All that said, are there ways in which government has grown too large? Oh, you betcha, as Scary Sarah would say. Ever since the end of WWII, when the United States was virtually the only industrialized country in the world that had remained unscathed by war, the country's leaders have been obsessed with imperial hegemony, and our tax dollars have been used to support that aim, starting in 1947 with the formal codification of the national security state. Within a couple of years of that date, the country embarked upon a plethora of domestic and international campaigns to establish a kind of neocolonial domination of the world, using both military and economic power, which has not abated to this day. And yet, oddly, it is this humungous growth of government which the Tea Partiers and their fellow travellers find normal and acceptable--that government is "keeping us safe," when nothing is further than the truth.

At the beginning of the Korean War, military spending would quadruple from peacetime levels and would never come down again, and those levels, including war expenditures, are now six or seven times the amount necessary for real defense at a time of real peace. On top of those costs came the new demands for extreme secrecy, a CIA free of ethical, moral or practical constraints, and, even after the end of the Cold War (a "war" we furthered and amplified--there's plenty of documentation from the former Soviet Union that they were much more terrified of us than we of them), new enemies in the Middle East had to be found to justify continuing military expenditures.

Add in the debt on such expenditures, the new desires of government to surveil its citizens at will, new technology and the burgeoning roster of private security-surveillance-intelligence corporations eager to feed the paranoia of right-wingers, milquetoast Democrats and the public alike, and military spending is now through the roof, most of which constitutes the means by which the rights of ordinary Americans have been roughly violated, and yet, the "smaller government" proponents never mention these egregious infringements on their liberties, nor do they complain about the huge bite out of their wallets that pay for these excesses, because "big government," which they otherwise hate, is "keeping them safe."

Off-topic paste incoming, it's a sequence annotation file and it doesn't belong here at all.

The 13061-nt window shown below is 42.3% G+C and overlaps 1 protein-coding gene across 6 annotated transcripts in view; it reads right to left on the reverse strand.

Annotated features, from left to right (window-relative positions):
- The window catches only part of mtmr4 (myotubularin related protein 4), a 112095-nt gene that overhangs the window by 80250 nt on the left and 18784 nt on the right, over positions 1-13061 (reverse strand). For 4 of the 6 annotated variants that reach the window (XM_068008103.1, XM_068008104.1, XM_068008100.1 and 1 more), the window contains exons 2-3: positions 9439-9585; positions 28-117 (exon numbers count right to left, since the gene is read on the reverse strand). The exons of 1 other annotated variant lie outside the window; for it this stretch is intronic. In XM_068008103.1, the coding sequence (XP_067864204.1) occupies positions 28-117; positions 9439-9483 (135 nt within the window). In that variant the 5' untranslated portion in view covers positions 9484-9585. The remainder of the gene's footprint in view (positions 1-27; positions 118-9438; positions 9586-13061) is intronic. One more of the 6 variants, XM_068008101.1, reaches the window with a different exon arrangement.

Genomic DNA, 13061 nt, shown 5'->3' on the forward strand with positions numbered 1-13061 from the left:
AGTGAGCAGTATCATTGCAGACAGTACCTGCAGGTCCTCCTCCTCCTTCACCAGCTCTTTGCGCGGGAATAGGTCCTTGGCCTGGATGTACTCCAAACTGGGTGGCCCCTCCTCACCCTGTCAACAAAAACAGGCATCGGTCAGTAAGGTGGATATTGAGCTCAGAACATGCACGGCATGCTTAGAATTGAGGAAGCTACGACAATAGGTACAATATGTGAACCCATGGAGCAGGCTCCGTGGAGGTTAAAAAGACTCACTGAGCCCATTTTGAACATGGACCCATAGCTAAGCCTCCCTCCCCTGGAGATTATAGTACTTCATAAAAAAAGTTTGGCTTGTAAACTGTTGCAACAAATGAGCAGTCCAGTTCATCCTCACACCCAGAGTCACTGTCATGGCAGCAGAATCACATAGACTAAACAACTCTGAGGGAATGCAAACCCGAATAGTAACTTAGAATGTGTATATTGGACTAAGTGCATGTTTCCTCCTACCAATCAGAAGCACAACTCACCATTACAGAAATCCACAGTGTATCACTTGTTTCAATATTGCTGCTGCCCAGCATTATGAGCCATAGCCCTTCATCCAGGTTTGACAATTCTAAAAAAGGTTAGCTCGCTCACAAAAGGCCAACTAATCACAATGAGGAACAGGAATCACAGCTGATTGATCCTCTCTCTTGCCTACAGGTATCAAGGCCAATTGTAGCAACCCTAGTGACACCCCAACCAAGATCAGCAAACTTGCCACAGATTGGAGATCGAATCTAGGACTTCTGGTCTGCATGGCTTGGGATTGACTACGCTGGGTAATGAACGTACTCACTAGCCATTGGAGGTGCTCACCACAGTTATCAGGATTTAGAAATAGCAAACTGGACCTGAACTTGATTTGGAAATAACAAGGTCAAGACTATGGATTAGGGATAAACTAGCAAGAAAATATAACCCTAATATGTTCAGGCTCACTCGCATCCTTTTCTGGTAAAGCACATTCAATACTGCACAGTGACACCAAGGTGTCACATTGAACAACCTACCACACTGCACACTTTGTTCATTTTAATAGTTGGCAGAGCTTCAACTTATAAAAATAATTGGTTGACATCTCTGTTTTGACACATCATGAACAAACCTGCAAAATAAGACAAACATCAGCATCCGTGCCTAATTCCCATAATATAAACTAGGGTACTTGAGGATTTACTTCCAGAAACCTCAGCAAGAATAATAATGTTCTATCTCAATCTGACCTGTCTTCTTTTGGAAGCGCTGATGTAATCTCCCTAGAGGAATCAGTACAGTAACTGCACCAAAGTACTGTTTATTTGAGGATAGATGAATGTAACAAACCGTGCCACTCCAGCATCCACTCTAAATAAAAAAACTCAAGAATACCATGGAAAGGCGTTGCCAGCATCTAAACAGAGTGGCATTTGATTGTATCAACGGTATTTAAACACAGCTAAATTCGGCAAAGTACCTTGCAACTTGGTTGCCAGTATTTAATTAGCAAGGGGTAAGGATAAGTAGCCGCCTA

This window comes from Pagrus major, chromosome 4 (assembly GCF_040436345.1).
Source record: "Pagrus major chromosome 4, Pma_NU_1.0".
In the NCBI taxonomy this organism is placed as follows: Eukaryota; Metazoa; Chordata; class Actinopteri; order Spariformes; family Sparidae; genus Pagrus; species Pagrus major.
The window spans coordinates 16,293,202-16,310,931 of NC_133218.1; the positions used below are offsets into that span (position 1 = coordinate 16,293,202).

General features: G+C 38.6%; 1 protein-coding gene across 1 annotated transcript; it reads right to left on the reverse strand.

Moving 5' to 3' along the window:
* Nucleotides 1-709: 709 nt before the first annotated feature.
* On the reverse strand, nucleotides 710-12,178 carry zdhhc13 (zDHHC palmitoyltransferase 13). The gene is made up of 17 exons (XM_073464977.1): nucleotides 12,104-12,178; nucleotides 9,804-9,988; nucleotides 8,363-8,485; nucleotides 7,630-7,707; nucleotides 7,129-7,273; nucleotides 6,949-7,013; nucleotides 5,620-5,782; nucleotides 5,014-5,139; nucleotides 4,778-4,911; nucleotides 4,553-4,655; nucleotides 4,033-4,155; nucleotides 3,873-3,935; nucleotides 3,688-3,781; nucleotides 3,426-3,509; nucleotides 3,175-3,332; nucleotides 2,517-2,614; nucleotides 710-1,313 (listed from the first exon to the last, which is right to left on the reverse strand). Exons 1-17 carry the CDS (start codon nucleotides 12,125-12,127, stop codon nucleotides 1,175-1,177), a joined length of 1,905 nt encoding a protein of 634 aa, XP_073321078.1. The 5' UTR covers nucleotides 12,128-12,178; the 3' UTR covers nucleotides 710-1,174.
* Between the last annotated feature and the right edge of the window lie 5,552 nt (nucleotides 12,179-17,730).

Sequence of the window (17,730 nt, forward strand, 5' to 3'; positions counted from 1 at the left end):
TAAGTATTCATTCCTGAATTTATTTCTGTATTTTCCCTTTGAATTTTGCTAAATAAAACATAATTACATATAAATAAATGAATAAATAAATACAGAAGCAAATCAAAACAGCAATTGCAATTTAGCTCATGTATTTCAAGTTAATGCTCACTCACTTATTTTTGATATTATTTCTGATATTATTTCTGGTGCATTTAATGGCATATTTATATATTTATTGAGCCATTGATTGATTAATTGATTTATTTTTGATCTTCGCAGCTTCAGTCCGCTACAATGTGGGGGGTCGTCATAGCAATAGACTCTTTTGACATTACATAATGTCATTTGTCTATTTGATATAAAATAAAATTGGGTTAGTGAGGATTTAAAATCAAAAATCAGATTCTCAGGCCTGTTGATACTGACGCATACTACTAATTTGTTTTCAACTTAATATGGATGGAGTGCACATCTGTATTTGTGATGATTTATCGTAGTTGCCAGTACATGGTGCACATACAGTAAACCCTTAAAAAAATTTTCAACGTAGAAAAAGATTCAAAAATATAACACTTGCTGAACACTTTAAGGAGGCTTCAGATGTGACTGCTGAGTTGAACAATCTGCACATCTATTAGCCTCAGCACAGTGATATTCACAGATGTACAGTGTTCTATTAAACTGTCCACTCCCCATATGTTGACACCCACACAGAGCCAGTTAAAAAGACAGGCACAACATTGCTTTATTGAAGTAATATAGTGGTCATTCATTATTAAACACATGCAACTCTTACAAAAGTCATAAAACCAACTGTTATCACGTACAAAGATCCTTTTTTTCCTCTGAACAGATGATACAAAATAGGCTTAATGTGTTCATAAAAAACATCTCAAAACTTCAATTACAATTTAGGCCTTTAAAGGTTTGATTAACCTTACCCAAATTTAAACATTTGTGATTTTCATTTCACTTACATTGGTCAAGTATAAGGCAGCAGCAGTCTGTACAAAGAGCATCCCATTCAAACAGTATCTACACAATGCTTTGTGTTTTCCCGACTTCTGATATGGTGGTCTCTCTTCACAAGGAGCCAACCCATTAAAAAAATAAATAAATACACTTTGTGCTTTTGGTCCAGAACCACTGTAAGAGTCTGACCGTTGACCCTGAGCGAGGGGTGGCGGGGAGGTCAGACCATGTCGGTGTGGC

It's a conundrum, isn't it? In truth, many of the complaints about big government are deeply embedded in racist attitudes about foreign aid and welfare (which have always been small percentages of the national budget) and just general whining about taxation. If "big government" were a real problem for such people, they'd be up in arms about their loss of rights, loss of their own privacy, and the orders of magnitude increases in the secrecy of the government in its affairs, because those are the biggest encroachments of big government in the last sixty years, bar none. And yet, the right-wingers, for the most part, blissfully accept that reality as normal, out of partisan idiocy or fear or both.

The very wealthy in the right wing are determined, in the false name of smaller government, to destroy the best parts of government and society, and to keep the worst, and the uninformed great middle are blithely cooperating in that effort. We've seen wholesale efforts at the state and federal levels to destroy public education, unions for public and private workers, end restrictions on child labor, defund programs that have lifted the elderly out of poverty, eviscerate environmental law and a host of other bad, bad, bad ideas in the name of lower taxes and smaller government, the advantages of which will almost exclusively accrue to the very wealthy, and still, people of modest means and opportunity have signed on to these abominations in the name of "shrinking the size government."

What can we ascertain from this thoroughly strange set of circumstances? Perhaps, first and foremost, that we have greatly underestimated the power of propaganda, and second, that there is no underestimating the divergence from logic and reason that occurs during times of desperation. Our chosen leaders know these principles far better than their electorate, which is why they can bullshit their constituents to the degree they do.

Tuesday, April 05, 2011

Dorothy Parker's Lament....